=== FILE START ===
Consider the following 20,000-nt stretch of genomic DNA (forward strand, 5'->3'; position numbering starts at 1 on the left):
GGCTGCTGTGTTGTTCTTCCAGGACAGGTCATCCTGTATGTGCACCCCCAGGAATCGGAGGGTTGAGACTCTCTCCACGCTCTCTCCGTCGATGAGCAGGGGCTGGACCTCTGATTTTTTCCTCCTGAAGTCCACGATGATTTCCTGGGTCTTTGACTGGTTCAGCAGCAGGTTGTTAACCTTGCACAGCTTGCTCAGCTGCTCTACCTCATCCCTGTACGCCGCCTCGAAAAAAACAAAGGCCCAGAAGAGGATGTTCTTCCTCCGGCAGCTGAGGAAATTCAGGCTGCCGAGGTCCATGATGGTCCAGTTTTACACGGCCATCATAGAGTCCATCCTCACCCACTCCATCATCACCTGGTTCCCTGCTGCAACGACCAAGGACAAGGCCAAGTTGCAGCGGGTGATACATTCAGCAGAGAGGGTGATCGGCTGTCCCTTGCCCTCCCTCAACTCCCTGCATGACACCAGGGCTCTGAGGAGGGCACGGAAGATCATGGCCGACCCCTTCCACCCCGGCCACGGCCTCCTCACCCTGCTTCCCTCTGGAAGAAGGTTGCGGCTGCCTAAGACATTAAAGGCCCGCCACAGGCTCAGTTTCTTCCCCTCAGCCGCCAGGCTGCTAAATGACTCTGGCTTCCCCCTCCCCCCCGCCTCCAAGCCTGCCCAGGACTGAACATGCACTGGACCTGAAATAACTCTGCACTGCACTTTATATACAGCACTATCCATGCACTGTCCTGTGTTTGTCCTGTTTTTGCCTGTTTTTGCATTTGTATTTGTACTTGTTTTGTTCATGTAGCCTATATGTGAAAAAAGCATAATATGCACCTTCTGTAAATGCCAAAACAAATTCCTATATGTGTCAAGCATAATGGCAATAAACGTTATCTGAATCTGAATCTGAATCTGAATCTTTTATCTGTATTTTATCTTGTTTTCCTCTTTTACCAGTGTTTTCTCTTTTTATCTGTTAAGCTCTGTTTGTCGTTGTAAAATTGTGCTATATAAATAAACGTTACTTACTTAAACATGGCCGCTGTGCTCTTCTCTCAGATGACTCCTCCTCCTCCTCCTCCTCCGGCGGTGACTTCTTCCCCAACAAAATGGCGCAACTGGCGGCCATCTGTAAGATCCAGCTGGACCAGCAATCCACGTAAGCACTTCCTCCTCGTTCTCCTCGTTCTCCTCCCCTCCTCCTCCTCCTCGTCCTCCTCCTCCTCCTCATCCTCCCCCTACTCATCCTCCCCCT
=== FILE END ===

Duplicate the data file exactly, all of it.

Consider the following 20,000-nt stretch of genomic DNA (forward strand, 5'->3'; position numbering starts at 1 on the left):
GGCTGCTGTGTTGTTCTTCCAGGACAGGTCATCCTGTATGTGCACCCCCAGGAATCGGAGGGTTGAGACTCTCTCCACGCTCTCTCCGTCGATGAGCAGGGGCTGGACCTCTGATTTTTTCCTCCTGAAGTCCACGATGATTTCCTGGGTCTTTGACTGGTTCAGCAGCAGGTTGTTAACCTTGCACAGCTTGCTCAGCTGCTCTACCTCATCCCTGTACGCCGCCTCGAAAAAAACAAAGGCCCAGAAGAGGATGTTCTTCCTCCGGCAGCTGAGGAAATTCAGGCTGCCGAGGTCCATGATGGTCCAGTTTTACACGGCCATCATAGAGTCCATCCTCACCCACTCCATCATCACCTGGTTCCCTGCTGCAACGACCAAGGACAAGGCCAAGTTGCAGCGGGTGATACATTCAGCAGAGAGGGTGATCGGCTGTCCCTTGCCCTCCCTCAACTCCCTGCATGACACCAGGGCTCTGAGGAGGGCACGGAAGATCATGGCCGACCCCTTCCACCCCGGCCACGGCCTCCTCACCCTGCTTCCCTCTGGAAGAAGGTTGCGGCTGCCTAAGACATTAAAGGCCCGCCACAGGCTCAGTTTCTTCCCCTCAGCCGCCAGGCTGCTAAATGACTCTGGCTTCCCCCTCCCCCCCGCCTCCAAGCCTGCCCAGGACTGAACATGCACTGGACCTGAAATAACTCTGCACTGCACTTTATATACAGCACTATCCATGCACTGTCCTGTGTTTGTCCTGTTTTTGCCTGTTTTTGCATTTGTATTTGTACTTGTTTTGTTCATGTAGCCTATATGTGAAAAAAGCATAATATGCACCTTCTGTAAATGCCAAAACAAATTCCTATATGTGTCAAGCATAATGGCAATAAACGTTATCTGAATCTGAATCTGAATCTGAATCTTTTATCTGTATTTTATCTTGTTTTCCTCTTTTACCAGTGTTTTCTCTTTTTATCTGTTAAGCTCTGTTTGTCGTTGTAAAATTGTGCTATATAAATAAACGTTACTTACTTAAACATGGCCGCTGTGCTCTTCTCTCAGATGACTCCTCCTCCTCCTCCTCCTCCGGCGGTGACTTCTTCCCCAACAAAATGGCGCAACTGGCGGCCATCTGTAAGATCCAGCTGGACCAGCAATCCACGTAAGCACTTCCTCCTCGTTCTCCTCGTTCTCCTCCCCTCCTCCTCCTCCTCGTCCTCCTCCTCCTCCTCATCCTCCCCCTACTCATCCTCCCCCT